The Myth of Taking Work Home to Get Ahead

You’re leaving the office, finally, laptop in hand, taking work home AGAIN.  

You’re convinced that the time spent this evening responding to emails and texts, looking over your notes for tomorrow’s meeting will help you get ahead.  

Get ahead of what?  

Work will still be there, no matter what you do out of the office.  

And, who’s convinced you?  Is your boss insisting? Is there unspoken pressure from co-workers who wear their overtime like a badge of honor?  Or are you trying to make up for something that you secretly feel you lack?

Regardless of the reason, taking work home and working excessive hours not only hinders your productivity and work quality long-term, but it also has potentially negative consequences for work satisfaction, your well-being, and relationships.

More is not better.

Regardless of what you’d like to think, working long hours more does NOT mean producing more or better work.  

Decades of research has consistently found that an increase in hours worked does not equate to increased output.  In excess of the 8-hour day, production decreases.

Furthermore, as time increases above the 8-hour mark, the chance for error and injury increase as well.  

One exception to note is that for brief stints, workers who are pushed to 60-70 hour per week for a short-term deadline, can produce more.  

However, the ratio of hours to output is NOT one to one.  A 50% increase in hours only provides an increased production of 25-30%.

Moreover, when employees are pushed to work extended hours long-term, there is also a long-term, negative impact.  Not only do they get burned out and less productive in the short-term, but it takes weeks to recover their normal productivity after returning to a 40-hour week.

Your boss doesn’t really know.

If you are hoping to catch your boss’s eye by overwork, don’t bother.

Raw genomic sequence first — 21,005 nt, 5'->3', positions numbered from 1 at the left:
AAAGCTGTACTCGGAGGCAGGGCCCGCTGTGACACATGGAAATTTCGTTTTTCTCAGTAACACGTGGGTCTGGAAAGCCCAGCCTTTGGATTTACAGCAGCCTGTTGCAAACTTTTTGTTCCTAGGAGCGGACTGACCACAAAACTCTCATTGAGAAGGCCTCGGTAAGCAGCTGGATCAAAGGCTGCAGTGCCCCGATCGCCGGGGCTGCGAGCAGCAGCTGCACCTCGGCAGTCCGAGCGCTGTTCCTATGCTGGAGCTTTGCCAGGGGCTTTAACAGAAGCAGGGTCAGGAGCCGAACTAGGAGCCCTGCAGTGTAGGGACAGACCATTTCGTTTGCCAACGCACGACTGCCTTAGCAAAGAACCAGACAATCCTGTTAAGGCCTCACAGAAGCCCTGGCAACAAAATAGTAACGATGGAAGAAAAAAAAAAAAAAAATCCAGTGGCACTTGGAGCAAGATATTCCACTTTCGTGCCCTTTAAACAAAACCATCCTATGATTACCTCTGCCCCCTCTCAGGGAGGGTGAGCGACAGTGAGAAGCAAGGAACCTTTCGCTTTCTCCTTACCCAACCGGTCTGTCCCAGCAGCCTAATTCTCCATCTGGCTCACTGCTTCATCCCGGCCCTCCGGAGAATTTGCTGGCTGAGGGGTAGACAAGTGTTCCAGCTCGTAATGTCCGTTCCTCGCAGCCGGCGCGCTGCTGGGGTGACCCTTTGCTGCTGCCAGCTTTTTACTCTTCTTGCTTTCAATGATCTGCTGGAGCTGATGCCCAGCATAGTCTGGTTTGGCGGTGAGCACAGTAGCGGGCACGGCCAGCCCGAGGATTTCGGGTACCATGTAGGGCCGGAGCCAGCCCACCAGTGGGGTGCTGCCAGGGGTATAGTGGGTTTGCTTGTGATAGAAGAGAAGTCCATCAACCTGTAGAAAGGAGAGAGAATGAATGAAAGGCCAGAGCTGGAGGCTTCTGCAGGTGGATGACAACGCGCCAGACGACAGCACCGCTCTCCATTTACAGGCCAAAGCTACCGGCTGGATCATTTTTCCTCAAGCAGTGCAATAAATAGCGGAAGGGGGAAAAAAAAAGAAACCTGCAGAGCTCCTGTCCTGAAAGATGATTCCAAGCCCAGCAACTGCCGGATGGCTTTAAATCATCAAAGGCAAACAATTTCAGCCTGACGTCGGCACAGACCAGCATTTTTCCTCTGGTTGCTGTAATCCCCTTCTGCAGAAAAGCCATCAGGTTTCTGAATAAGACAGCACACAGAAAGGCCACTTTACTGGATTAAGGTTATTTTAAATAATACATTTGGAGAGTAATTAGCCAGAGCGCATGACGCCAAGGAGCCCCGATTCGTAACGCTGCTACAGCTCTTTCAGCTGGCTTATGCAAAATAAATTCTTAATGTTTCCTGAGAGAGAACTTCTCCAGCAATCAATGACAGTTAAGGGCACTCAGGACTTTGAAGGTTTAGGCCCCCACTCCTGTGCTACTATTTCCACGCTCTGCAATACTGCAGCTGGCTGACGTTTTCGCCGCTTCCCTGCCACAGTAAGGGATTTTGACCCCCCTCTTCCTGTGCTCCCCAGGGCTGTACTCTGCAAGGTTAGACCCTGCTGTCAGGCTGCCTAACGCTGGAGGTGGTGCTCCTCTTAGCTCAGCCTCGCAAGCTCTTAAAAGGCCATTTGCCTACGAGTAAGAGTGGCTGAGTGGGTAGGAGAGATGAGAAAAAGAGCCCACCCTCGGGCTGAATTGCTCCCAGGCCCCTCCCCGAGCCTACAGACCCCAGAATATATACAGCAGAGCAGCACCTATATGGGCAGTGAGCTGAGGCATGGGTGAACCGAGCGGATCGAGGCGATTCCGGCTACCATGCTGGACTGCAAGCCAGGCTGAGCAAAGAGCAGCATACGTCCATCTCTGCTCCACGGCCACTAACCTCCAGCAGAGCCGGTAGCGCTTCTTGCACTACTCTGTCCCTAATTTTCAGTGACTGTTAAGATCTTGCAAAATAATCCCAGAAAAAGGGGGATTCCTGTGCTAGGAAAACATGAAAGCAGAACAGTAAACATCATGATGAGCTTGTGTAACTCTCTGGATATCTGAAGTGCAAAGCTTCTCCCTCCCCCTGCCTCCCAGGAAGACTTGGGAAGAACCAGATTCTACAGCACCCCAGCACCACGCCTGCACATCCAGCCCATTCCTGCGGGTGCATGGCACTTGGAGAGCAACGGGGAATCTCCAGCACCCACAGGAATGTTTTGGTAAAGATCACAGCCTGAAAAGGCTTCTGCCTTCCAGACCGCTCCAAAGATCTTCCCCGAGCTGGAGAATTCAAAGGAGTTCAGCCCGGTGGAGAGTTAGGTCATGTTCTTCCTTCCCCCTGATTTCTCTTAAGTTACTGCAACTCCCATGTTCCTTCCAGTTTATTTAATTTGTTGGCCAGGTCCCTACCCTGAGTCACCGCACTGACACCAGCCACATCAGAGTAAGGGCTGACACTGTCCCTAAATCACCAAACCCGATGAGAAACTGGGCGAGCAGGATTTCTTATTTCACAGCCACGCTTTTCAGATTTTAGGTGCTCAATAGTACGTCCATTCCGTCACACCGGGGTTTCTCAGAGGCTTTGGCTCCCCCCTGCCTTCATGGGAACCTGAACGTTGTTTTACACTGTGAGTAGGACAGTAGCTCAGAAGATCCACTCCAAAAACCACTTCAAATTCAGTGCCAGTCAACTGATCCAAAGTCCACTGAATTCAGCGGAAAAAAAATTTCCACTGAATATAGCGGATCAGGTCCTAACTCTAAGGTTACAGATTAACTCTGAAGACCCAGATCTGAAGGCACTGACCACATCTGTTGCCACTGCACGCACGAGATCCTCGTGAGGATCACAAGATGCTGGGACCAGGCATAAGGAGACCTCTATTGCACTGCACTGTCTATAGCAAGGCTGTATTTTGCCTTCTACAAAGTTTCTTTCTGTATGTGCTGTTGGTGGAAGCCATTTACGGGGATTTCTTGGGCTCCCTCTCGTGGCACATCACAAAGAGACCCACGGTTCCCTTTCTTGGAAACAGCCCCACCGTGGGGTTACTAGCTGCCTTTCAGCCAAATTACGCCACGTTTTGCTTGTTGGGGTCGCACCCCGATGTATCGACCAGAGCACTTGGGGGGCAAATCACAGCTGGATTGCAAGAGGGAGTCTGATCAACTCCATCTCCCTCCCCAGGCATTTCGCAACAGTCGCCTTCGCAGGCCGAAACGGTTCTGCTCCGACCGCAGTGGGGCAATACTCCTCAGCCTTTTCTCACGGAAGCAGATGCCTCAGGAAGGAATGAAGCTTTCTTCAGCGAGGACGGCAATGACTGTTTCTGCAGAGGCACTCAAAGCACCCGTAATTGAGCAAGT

A study published in Harvard Business Review found that bosses were unable to tell the difference between workers who really worked 80 hours per week and other employees who pretended to work 80 hours.

Physical and emotional impact--What personal life?

Consider dangerous health effects of long-term stress:  heart disease, high blood pressure, insomnia, anxiety, depression, compromised immunity, and more.  

Consider, too, the damage to relationships when loved ones are consistently feeling undervalued and ignored for the sake of work.

Time for a shift in mindset and culture.

If you are the hard-charging boss, consider the by-product of an over-tired, over-stressed, and potentially resentful staff.  

Are they going to perform at their best and be dedicated employees long-term?  It might be time to adjust the culture you’re cultivating.

Corporate culture is best cultivated from the top.  For instance, Volkswagen in Germany opted to shut down corporate email servers just before and just after the workday for all but their senior management, because they recognized the need for employees to unplug to be productive.

If not the boss, but your own self-imposed overwork to make up from some perceived shortcomings, take time to reflect and assess your skills honestly.  

At best, you likely have more game than you think.